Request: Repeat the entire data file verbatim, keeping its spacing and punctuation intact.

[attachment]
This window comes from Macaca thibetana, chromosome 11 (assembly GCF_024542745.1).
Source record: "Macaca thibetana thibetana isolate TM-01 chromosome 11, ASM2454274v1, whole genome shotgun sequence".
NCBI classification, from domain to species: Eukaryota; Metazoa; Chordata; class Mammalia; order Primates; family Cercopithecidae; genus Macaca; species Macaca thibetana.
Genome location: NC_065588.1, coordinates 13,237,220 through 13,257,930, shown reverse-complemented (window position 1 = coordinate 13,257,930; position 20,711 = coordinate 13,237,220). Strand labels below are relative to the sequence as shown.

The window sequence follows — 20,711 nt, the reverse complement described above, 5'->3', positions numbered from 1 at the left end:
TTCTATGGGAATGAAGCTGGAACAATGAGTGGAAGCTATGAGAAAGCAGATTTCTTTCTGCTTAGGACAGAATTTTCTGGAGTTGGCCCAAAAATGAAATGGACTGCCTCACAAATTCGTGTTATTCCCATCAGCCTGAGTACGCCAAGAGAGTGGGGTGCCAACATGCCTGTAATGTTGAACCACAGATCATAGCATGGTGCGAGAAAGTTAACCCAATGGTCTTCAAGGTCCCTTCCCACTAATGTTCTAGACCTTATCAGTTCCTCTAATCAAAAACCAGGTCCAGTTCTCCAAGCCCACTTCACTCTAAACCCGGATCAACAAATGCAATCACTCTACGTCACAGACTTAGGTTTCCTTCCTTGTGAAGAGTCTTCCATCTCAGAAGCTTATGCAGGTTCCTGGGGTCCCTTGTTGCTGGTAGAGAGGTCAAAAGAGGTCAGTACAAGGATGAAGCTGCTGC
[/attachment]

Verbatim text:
This window comes from Macaca thibetana, chromosome 11 (assembly GCF_024542745.1).
Source record: "Macaca thibetana thibetana isolate TM-01 chromosome 11, ASM2454274v1, whole genome shotgun sequence".
NCBI classification, from domain to species: Eukaryota; Metazoa; Chordata; class Mammalia; order Primates; family Cercopithecidae; genus Macaca; species Macaca thibetana.
Genome location: NC_065588.1, coordinates 13,237,220 through 13,257,930, shown reverse-complemented (window position 1 = coordinate 13,257,930; position 20,711 = coordinate 13,237,220). Strand labels below are relative to the sequence as shown.

The window sequence follows — 20,711 nt, the reverse complement described above, 5'->3', positions numbered from 1 at the left end:
TTCTATGGGAATGAAGCTGGAACAATGAGTGGAAGCTATGAGAAAGCAGATTTCTTTCTGCTTAGGACAGAATTTTCTGGAGTTGGCCCAAAAATGAAATGGACTGCCTCACAAATTCGTGTTATTCCCATCAGCCTGAGTACGCCAAGAGAGTGGGGTGCCAACATGCCTGTAATGTTGAACCACAGATCATAGCATGGTGCGAGAAAGTTAACCCAATGGTCTTCAAGGTCCCTTCCCACTAATGTTCTAGACCTTATCAGTTCCTCTAATCAAAAACCAGGTCCAGTTCTCCAAGCCCACTTCACTCTAAACCCGGATCAACAAATGCAATCACTCTACGTCACAGACTTAGGTTTCCTTCCTTGTGAAGAGTCTTCCATCTCAGAAGCTTATGCAGGTTCCTGGGGTCCCTTGTTGCTGGTAGAGAGGTCAAAAGAGGTCAGTACAAGGATGAAGCTGCTGC